However here's the catch: Once you hit 8 MB of hard disk cache, the speed gains from having more cache are negligible. So whether your hard disk drive has 8 MB or 64 MB of cache, you're not going to see any real-world speed improvements. For more details,check out this article on Tom's Hardware where they did a speed comparison of hard disk drives with different cache sizes.

    Since even the cheapest and most humble of modern hard disk drives will have at least 8 MB of cache, disk buffer size is no longer a factor in hard disk speed.

    - See more at: http://www.buildcomputers.net/hard-disk-speed.html#sthash.XjL6AzPr.dpuf

    What makes a real impact on hard disk speed (and what doesn't)? Learn the surprising facts today so you can buy a hard disk that is indeed faster.

    To understand what affects HDD speed, we'll first have to give you a crash course on how hard disk drives work:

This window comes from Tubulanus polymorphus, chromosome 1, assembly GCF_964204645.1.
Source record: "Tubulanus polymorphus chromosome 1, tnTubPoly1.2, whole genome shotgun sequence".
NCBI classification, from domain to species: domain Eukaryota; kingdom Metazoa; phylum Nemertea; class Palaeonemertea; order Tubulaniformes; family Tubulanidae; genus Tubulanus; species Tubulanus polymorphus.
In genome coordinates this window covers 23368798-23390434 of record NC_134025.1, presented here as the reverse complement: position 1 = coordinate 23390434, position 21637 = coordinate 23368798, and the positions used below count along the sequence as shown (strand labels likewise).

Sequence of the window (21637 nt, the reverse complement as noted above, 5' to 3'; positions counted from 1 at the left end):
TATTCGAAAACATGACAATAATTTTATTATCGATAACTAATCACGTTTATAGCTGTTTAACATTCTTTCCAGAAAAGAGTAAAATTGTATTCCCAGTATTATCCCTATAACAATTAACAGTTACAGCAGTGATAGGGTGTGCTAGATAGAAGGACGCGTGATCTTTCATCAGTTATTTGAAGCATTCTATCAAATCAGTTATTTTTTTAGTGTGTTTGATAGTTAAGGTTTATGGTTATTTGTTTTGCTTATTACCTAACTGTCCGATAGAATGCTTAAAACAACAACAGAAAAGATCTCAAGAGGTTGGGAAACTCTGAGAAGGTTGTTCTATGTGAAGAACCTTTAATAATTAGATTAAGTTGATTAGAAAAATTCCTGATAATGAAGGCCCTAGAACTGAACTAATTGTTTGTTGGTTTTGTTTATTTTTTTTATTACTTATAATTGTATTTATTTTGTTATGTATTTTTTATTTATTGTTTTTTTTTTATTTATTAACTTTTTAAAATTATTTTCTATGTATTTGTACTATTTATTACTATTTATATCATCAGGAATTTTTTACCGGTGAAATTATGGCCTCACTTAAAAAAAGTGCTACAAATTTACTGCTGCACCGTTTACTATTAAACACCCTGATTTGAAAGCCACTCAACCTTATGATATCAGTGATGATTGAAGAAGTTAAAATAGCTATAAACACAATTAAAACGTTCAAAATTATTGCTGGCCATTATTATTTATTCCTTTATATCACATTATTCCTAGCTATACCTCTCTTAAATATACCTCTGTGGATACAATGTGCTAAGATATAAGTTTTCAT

Data inside a hard disk drive are stored on circular disks called platters. Most mainstream hard disk drives will have one to four platters stacked on top of one another.

    To read and write data, the hard disk platters are being spun around at dizzying speeds while a motorized arm moves a read/write head to where the data is located.

    High RPM Hard Drive Drive = Fast Hard Disk Speed - True

    What is RPM? RPM stands for revolutions per minute, and it's used to measure the rotational speeds of hard disk platters. All other things being equal, faster spinning platters will translate to quicker hard disk drives. In fact, the RPM of a hard disk drive makes the biggest impact on its overall speed.

    Consumer hard disk drives operate at 5,400 RPM to 10,000 RPM, with most desktop HDDs spinning at the standard 7,200 RPM. Just for general knowledge, the fastest hard disk drives clock in at a blazing 15,000 RPM, but these are enterprise-level drives out of reach for end-users.

    If you have already read our SSD vs HDD face-off, then you will know that HDD speed is determined by both sequential performance (for large file transfers) and random performance (for running programs and multitasking):

     

    Sequential Performance

    Random Performance

    5,400 RPM HDD

    75 MB/s

    65 IOPS

    7,200 RPM HDD

    100 MB/s

    90 IOPS

    10,000 RPM HDD

    140 MB/s

    140 IOPS

    From the above figures, we can see the impact that a hard disk drive's RPM makes on its speed. So all other things being equal, higher RPM = faster hard disk speed